Harry is still feeling super crappy. I can hear his poor little gut rumbling and roiling. My friend Denise, a regular font of information tonight, suggested famotidine. Iz took that too. I'll get some tomorrow and see if it doesn't help Harry. I gave him some carofate tonight before dinner in the hopes that it might help him rest more comfortably tonight. He got me up twice last night to go outside with diarrhea, poor little guy. I spent many long months with Iz sleeping with the light on and one eye open. It is not a skill I am pleased to have. On the bright side, sick pups get to go to work with me and he's enjoying that special attention. I can't tell yet if his feet feel better--his GI distress is masking any change there. Today is day 5 of the nasty meds.

Lola is still fat. Maybe she's photosynthetic.

Cap went to my vet today for his "puppy wellness" exam. He has tapeworms and I wanted a course of strongid to treat him for all of the other kinds too. Puppies get worms and he's been in at least half a dozen foster homes so it's not a surprise or a big deal. Still, worms. Ew. Need to be dealt with.

The vet told me some very interesting things. Foremost of these, he said that in his experience, twice the weight of a pup at 16 weeks is about what they will weigh as an adult. The more accurate scales at the vet told us Cap now (at about 17 weeks) weighs 12.8 lbs . . . so he may only be around 24 lbs as an adult! Gracie weighs 22 lbs (but as I've said, she's a big, strapping bitch).

I already knew that Cap only has one descended testicle. The vet said the other one is up in his body but that it probably won't drop. Since Cap won't be bred, having only one testicle is not of itself a problem. But those undropped testicles often become cancerous. Now, his neuter operation requires more invasive surgery, more like a spay than the usual snip-snip. I'm glad I convinced the rescue group to wait and let me take Cap intact. I'll feel more comfortable having my own vet do this more complicated surgery.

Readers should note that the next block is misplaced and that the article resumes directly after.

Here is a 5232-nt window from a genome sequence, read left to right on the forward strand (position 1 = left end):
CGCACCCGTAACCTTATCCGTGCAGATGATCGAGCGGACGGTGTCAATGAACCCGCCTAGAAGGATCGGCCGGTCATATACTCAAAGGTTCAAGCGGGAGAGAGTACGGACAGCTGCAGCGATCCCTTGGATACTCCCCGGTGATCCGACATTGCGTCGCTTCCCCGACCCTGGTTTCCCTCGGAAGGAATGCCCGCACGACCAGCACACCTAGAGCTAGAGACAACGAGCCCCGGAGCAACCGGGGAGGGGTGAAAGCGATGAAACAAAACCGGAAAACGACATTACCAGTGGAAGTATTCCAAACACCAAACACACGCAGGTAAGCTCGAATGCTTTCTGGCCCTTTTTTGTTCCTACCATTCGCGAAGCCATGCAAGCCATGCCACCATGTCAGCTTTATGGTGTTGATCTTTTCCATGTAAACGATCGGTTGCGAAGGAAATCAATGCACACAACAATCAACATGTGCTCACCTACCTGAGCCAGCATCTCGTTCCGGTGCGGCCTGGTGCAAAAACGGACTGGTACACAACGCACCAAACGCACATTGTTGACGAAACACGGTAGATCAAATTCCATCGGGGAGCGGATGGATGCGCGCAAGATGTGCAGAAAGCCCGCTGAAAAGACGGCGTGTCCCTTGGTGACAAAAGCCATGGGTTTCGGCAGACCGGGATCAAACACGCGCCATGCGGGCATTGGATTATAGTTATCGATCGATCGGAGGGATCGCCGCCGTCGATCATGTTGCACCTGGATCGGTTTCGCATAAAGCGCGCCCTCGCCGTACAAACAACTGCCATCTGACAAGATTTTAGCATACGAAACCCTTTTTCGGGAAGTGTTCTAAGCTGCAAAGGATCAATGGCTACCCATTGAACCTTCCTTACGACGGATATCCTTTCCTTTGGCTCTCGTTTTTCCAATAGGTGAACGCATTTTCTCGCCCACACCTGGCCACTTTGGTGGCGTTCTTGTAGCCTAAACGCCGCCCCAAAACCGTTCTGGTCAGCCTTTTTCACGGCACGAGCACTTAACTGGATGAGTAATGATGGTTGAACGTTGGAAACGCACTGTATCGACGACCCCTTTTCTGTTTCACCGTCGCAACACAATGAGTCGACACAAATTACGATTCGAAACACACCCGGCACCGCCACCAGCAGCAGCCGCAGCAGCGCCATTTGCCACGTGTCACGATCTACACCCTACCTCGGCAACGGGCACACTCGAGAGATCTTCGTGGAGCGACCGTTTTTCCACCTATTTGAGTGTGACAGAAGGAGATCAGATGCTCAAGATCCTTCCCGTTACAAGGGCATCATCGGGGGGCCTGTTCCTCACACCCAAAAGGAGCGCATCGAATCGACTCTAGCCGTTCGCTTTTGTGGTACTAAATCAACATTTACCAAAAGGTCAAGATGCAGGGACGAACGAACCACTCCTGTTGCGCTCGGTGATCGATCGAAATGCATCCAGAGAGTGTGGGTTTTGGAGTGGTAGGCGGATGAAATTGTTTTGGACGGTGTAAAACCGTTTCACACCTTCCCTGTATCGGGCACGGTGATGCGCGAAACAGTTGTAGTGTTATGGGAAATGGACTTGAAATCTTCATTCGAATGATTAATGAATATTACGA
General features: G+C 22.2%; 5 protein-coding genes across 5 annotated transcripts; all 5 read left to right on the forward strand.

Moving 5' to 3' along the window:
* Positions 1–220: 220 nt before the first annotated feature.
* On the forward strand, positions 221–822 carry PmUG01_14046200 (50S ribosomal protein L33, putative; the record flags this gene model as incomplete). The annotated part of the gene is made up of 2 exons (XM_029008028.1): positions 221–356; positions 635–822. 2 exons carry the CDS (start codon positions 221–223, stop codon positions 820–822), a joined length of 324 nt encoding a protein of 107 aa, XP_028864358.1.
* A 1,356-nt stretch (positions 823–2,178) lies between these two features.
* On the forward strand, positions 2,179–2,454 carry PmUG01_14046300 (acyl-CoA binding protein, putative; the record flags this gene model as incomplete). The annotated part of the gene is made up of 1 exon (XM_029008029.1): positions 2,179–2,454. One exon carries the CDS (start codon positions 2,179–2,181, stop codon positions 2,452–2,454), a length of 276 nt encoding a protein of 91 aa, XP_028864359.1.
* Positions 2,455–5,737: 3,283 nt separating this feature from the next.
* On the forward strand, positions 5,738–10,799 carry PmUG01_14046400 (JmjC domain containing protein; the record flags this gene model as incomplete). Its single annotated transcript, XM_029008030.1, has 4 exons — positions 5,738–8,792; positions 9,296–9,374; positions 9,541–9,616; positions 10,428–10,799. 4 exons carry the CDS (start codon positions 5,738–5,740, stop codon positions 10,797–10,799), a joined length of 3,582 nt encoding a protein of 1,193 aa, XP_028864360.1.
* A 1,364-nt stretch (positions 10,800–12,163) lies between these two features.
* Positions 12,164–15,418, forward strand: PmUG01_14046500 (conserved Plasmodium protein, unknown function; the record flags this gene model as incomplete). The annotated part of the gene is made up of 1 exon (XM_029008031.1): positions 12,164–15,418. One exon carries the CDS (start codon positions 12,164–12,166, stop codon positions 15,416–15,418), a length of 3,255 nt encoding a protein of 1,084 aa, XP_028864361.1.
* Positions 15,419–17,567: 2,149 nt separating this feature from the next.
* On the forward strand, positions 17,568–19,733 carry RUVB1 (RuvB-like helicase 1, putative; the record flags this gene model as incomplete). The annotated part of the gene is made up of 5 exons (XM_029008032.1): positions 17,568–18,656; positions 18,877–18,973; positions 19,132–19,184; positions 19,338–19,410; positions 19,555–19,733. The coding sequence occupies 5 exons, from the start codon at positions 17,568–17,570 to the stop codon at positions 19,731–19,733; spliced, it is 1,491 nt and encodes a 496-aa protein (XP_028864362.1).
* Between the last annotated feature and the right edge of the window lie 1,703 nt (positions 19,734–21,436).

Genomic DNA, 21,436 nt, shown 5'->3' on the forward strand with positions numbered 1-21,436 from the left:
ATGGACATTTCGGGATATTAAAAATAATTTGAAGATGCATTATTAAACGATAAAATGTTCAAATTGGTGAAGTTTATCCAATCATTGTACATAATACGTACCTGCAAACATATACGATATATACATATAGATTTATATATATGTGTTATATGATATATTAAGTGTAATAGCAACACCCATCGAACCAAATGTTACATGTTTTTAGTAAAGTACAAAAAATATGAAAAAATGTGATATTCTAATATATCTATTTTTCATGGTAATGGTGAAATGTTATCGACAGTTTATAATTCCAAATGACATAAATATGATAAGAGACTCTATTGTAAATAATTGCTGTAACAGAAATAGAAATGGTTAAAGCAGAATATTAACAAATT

Sunday, January 18, 2009

Health Worries

My petsitter was nagging me late last year because she was worried about Lola, who was looking swollen and apparently getting bigger by the day. Lola was eating and drinking just fine and was in fact quite playful. But I had to agree, Lola was decidedly bigger than a couple of months ago.

I dragged her to the vet and had a full blood panel and some xrays done. The verdict? Lola's blood chemistry looks fabulous. Her organs are in the correct place and are all about the right size--except that they are all nestled in a huge bed of FAT.

She had gained 4 lbs in four months.

And how did this happen?

Well, all the cats were looking a little rotund in the fall so I had started restricting their portions. They don't free feed but get measured portions of food twice a day. Lola was chowing down on her kibble then shouldering one of the other cats out of the way to eat most of his food.

The trick was to first switch to low-fat kibble then cut the portions to the point that even the pushover cat sucks his meals down right away, leaving little extra but crumbs for the voracious Lola.